> MRS XXX X XXXXXXX
    > #####
    > ####
    > ###-###-#
    >
    > ADDRESS INFORMATION/RENSEIGNEMENTS SUR L'ADRESSE:
    > ****************************
    >
    > FOR/POUR AL/LA: 30
    > BOTH TYP: A1B 2D3 P:3 CHNGD/CHANG
    > LANG: E CONS/REGR: #######
    > MISS XXXX XXXXX
    > ### XXXXXXXX ST
    > MONCTON NB
    >
    > EARNINGS VITAL INFORMATION/RENSEIGNEMENTS ESSENTIELS SUR LES GAINS:
    > ***********
    >
    > (the # = any number, and the X's are just regular text)
    > I would like to extract the address information, but the two different
    > text objects on the right hand side are difficult to remove. I think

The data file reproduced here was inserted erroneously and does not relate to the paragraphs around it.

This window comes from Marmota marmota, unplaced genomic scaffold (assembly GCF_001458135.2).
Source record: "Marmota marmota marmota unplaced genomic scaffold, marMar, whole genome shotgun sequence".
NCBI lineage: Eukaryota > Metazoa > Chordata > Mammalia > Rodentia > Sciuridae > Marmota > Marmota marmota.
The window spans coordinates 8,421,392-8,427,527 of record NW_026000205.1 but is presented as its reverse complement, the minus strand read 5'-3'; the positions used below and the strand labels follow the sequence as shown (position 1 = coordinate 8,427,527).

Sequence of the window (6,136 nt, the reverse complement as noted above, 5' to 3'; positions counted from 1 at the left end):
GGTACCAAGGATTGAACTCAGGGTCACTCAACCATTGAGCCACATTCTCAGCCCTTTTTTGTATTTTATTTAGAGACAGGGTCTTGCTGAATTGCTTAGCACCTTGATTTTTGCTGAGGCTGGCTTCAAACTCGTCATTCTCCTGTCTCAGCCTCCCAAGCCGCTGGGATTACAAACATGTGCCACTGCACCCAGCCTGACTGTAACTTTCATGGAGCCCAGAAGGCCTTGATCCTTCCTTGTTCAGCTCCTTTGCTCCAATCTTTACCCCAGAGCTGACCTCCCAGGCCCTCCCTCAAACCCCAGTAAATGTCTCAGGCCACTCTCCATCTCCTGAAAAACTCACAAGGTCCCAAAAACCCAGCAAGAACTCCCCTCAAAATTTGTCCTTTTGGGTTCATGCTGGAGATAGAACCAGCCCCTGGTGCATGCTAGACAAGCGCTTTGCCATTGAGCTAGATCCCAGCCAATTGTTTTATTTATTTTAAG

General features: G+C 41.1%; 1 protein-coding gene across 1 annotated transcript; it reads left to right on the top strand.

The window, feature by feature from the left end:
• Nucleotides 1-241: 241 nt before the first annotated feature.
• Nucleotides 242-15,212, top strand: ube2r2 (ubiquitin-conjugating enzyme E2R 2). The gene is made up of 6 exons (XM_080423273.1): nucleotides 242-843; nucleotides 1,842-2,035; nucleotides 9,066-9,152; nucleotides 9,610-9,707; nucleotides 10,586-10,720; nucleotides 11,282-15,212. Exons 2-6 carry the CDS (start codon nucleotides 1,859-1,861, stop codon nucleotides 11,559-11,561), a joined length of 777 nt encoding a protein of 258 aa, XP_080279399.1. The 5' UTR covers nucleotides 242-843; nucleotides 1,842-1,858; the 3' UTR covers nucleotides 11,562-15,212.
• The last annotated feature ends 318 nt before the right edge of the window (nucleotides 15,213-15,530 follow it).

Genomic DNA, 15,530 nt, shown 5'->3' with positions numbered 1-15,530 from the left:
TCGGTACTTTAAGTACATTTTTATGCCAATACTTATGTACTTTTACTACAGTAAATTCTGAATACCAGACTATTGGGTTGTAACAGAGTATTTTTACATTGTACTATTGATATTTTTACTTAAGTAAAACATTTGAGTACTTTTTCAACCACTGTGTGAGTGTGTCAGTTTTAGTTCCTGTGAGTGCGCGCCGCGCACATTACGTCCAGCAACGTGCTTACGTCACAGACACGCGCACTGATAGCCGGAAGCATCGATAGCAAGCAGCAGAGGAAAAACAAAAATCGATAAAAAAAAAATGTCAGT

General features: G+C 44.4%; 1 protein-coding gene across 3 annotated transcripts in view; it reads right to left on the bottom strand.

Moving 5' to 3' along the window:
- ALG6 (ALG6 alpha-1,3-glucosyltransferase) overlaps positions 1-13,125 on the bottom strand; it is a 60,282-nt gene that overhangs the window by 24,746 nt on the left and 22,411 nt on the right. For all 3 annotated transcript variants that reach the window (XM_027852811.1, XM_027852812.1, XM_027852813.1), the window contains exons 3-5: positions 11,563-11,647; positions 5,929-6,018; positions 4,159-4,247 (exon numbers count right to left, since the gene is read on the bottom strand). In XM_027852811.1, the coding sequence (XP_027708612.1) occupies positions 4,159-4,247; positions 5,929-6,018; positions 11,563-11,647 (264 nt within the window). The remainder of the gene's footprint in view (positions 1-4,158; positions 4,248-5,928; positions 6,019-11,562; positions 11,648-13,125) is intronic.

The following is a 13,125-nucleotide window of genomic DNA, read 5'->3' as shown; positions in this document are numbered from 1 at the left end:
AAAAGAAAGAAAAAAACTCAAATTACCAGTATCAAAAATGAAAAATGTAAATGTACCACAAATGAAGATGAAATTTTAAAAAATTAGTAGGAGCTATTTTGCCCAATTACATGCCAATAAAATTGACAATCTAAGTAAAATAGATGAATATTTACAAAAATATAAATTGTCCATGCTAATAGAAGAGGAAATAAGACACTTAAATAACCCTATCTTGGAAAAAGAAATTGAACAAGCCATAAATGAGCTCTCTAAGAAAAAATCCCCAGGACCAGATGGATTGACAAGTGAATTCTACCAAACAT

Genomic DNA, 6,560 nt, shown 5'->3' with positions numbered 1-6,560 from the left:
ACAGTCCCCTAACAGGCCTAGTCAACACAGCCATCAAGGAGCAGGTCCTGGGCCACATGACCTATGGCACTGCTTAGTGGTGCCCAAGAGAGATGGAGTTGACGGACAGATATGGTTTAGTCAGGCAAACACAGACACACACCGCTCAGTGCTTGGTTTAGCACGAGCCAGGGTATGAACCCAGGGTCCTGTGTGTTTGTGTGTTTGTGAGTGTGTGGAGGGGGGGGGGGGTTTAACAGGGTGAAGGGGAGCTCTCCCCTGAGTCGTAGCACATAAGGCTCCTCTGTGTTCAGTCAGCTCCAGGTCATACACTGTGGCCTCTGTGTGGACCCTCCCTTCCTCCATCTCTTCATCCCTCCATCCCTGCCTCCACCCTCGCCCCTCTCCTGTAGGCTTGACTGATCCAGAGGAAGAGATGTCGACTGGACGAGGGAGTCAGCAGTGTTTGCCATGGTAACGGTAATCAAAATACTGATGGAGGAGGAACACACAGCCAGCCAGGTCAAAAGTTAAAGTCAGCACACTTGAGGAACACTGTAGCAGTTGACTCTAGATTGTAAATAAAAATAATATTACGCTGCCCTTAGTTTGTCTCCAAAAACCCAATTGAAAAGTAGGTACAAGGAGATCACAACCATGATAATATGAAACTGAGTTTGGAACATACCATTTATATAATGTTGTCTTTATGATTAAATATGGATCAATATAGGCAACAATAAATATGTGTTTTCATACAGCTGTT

> it would be easier if I could just extract a fixed square of
    > information, but I don't have a clue as to how to go about it.
    >
    > If anyone could give me suggestions as to methods in sorting this type
    > of data, it would be appreciated.

    Maybe regular expression are too difficult for this. I'd try one of the
    parsing toolkits (such as PLY, PyParsing ...), it might be more suitable
    for the job.

    HTH.
    --
    ------------------------------------------------------------------------
    Miki Tebeka <>
    http://tebeka.bizhat.com
    The only difference between children and adults is the price of the toys

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    4U2vJdRK7zyiJpajE02KkoA=
    =h7R+
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    Miki Tebeka, Jul 8, 2005
    #3
  4. gov wrote:
    > Hi,
    >
    > I've just started to learn programming and was told this was a good
    > place to ask questions :)
    >